Stack Overflow is a community of 4.7 million programmers, just like you, helping each other.

Join them; it only takes a minute:

Sign up
Join the Stack Overflow community to:
  1. Ask programming questions
  2. Answer and help your peers
  3. Get recognized for your expertise

I have an old database and a new database. The old records were converted to the new database recently. All our old applications continue to point to the old database, but the new applications point to the new database.

Currently the old database is the only one being updated, so throughout the day the new database becomes out of sync. It is acceptable for the new database to be out of sync for a day, so until all our applications are pointed to the new database I just need to write a nightly cron job that will bring it up to date.

I do not want to purge the new database and run the complete conversion script each night, as that would reduce uptime and would create a mess in our auditing of that table.

I'm thinking about selecting all the data from the old database, converting it to the new database structure in memory, and then checking for the existence of each record before inserting it in the new database. After that's done, I'd select everything from the new database and check if it exists in the old one, and if not delete it.

Is this the simplest way to do this?

share|improve this question
    
Just something to think about, but application servers, i.e. N tier database applications were one of the solutions to avoid this type of problem. With an application server, the components have versions, and the persistence layer is hidden away from the client. – Marcus Adams Mar 30 '10 at 16:32
up vote 1 down vote accepted

This method double-comparison method will get unwieldy if you have very high volume at all. If you don't have high volume, then doing a complete replacement every night is "simpler".

Assuming that you do have to worry about volume, this is what the data warehouse guys call a change data capture problem. If your old database has a timestamp on the records, then you could at least save half of your comparison (you still might need to look for the deletes). If not, then here are a couple of other suggestions.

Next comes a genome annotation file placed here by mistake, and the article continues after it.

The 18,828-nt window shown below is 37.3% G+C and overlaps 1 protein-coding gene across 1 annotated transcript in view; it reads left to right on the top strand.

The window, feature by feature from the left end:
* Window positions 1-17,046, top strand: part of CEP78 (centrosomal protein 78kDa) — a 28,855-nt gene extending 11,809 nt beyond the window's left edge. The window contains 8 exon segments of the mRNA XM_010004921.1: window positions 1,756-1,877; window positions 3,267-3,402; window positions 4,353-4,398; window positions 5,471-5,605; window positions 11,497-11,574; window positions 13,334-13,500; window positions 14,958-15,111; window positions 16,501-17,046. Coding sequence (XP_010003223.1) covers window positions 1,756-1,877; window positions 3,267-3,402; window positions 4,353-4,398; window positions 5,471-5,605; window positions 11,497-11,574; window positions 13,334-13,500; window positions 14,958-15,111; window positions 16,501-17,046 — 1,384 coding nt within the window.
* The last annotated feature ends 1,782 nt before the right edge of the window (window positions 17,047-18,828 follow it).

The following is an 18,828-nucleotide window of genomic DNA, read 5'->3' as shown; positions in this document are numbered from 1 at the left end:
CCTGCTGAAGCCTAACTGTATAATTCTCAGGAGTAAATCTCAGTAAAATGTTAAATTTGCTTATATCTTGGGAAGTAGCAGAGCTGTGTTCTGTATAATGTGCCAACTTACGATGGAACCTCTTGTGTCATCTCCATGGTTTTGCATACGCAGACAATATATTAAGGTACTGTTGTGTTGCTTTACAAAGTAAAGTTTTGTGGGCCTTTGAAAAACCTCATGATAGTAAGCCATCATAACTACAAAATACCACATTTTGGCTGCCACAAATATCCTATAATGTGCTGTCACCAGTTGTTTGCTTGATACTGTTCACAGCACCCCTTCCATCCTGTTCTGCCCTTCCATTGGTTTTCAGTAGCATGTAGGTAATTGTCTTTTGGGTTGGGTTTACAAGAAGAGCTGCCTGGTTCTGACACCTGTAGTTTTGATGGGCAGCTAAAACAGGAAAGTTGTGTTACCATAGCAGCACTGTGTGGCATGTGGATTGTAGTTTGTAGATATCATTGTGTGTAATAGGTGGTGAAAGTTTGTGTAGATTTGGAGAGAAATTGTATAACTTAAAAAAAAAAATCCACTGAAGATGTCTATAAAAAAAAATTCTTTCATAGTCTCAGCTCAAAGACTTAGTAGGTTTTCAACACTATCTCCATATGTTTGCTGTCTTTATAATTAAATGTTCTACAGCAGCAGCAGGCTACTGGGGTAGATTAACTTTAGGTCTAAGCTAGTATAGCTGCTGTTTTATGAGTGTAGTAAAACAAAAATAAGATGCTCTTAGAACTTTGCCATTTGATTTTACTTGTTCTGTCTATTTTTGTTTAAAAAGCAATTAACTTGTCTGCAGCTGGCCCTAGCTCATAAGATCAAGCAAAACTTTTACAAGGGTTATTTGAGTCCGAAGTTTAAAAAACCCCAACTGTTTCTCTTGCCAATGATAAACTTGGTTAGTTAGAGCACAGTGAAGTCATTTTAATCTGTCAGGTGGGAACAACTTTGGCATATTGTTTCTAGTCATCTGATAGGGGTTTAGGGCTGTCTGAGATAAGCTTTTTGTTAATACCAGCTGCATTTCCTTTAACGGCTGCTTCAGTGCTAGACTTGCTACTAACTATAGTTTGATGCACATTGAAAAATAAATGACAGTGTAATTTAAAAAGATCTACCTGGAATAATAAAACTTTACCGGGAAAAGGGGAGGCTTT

You could put a trigger on the old database to write out any changes (insert, update, delete) to the old database and then apply those to the new database every night.

Alternatively, your database system probably has a log (redo log, transaction log, etc.) that has a record of every database transaction. If you have access to this log, then you could query it every night for the transactions since the previous night. Then appy those transactions to the new database.

share|improve this answer

I don't know if it is the simplest but surely, in you situation, is the safest.

And if you're using SQL2005 or 2008, I'd implement this in Integration Services.

share|improve this answer

I agree with Paulo, but depending on how long it is going to take for all apps to point to new DB you could look at using a tool to do this, you can look at SQL Data Compare http://www.red-gate.com/products/SQL_Data_Compare/index.htm this is a great tool and I use it to sync data between dev/pre-prod/prod servers.

share|improve this answer

Since the old data structure can be "converted" to the new data structure, you have many options. Here is one to consider.

Create View(s) on the old data/table(s). Instead of transforming the data "in memory", create database views of the old data that perform these transformations. Then use the tSQL 2005 and later EXCEPT clause with a union to get all the changes. Store the results of the query below into a #temp table or a @tableVariable. Then perform deletes, inserts, and/or updates.

select 'inOldOnly' as whichServer, old.*
from OldDb.dbo.vwOldStructureTransformed as old

EXCEPT

select 'inOldOnly' as whichServer, new.*
from NewDb.dbo.NewStructure as new

UNION 

select 'inNewOnly' as whichServer, new.*
from NewDb.dbo.NewStructure as new

EXCEPT

select 'inNewOnly' as whichServer, old.*
from OldDb.dbo.vwOldStructureTransformed as old

This approach is fairly flexible. In practice I recommend enumerating the columns (versus using *). If we knew more details about the size of the old and new databases we could comment on if there is any benefit from filtering rows in the WHERE clause.

share|improve this answer

Your Answer

 
discard

By posting your answer, you agree to the privacy policy and terms of service.

Not the answer you're looking for? Browse other questions tagged or ask your own question.